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Apr. 18, 2012 12:09 pm

It won't be mattering much because right now all of Europe, including those "private lending institutions", as well as "public lending instotutions" are on their way to absolute bankruptcy.

But people still need to eat, have a roof over their heads, have access to clean water and health care and medicines—NO MATTER HOW THE OLIGARCHS & BANKSTERS HAVE SCREWED UP THE TRANS-ATLANTIC ECONOMIC SYSTEM.

It is my hope & prayer that ALL the people, in ALL of the Trans-Atlantic system will be safe, and that no war will be allowed to be started to solve the problems of the oligarchs & banksters.

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Karolina
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Nov. 3, 2011 7:45 pm

As long as there are taxpyers, public institutions never go broke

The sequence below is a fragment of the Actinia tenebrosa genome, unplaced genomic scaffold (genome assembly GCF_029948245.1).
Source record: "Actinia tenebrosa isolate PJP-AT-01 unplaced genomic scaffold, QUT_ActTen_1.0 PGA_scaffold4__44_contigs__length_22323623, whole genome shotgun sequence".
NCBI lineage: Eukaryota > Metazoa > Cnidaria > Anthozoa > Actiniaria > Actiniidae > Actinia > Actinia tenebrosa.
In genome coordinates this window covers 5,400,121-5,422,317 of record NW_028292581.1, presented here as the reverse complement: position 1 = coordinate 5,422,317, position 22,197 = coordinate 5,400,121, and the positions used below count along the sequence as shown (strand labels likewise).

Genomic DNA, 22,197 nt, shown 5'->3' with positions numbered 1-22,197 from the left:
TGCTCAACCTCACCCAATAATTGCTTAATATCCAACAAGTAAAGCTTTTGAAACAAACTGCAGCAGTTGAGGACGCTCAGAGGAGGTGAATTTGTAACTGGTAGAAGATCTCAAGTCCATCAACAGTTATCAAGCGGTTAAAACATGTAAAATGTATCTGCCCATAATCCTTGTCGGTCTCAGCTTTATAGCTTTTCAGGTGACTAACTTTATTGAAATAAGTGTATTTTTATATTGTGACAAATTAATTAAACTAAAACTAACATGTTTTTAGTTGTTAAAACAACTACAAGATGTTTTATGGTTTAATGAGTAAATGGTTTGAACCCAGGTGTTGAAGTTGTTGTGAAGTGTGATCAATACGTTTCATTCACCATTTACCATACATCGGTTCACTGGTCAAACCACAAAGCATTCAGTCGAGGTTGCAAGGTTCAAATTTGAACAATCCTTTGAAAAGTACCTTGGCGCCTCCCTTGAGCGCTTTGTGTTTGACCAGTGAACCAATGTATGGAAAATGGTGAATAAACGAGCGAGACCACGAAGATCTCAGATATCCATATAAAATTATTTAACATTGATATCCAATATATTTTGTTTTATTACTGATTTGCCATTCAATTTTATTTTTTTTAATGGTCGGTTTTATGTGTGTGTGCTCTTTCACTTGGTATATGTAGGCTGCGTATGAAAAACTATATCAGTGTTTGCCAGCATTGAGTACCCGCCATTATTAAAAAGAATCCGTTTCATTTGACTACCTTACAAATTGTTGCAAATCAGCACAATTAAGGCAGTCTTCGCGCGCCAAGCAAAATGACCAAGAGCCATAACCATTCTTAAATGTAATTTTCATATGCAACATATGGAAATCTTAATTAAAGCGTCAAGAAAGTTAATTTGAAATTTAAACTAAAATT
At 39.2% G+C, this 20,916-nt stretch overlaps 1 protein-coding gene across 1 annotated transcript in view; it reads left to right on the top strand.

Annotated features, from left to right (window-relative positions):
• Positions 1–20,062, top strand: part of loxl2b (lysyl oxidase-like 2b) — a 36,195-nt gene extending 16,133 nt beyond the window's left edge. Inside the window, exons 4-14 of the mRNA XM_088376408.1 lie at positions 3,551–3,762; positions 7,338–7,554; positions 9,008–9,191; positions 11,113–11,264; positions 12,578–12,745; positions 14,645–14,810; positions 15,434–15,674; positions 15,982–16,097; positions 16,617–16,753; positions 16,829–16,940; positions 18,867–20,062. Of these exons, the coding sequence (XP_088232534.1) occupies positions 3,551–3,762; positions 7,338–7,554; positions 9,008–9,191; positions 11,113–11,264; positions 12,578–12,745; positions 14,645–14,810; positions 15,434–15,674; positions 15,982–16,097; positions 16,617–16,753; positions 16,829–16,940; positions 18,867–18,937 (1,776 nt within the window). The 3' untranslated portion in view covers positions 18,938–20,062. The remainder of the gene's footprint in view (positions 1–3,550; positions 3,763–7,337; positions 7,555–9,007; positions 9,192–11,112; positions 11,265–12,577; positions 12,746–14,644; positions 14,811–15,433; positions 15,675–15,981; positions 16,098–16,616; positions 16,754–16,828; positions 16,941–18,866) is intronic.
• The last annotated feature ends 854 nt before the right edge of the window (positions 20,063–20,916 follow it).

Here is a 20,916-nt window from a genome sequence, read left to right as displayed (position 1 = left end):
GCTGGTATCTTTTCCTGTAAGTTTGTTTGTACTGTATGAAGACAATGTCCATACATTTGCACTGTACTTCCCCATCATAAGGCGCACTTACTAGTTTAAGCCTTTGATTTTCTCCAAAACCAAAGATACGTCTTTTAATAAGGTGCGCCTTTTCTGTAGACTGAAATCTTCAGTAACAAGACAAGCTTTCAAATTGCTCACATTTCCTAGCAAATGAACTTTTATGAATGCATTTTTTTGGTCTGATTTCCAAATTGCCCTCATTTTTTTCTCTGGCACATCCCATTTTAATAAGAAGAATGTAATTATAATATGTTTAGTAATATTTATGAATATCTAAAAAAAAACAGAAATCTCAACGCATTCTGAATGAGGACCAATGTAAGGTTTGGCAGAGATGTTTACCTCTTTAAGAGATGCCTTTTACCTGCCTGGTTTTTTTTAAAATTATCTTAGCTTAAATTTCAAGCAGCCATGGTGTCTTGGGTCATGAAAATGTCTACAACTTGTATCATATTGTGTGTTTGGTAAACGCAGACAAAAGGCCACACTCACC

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bfgen
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Apr. 18, 2012 12:09 pm

FINALLY! They'll be taxing the rich at the pre-W.Bush level!

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Karolina
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Quote Karolina:

They never will, because those debts are impossible to pay...and they were designed to be that way, to bring this austerity to the common man.

So the people who spent billions of dollars to buy Greek bonds designed it in such a way that Greece would not pay them back? And they did this in order to force Greece to raise taxes and lower government spending?

I am having trouble grasping the logic that led you to this conclusion.

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WorkerBee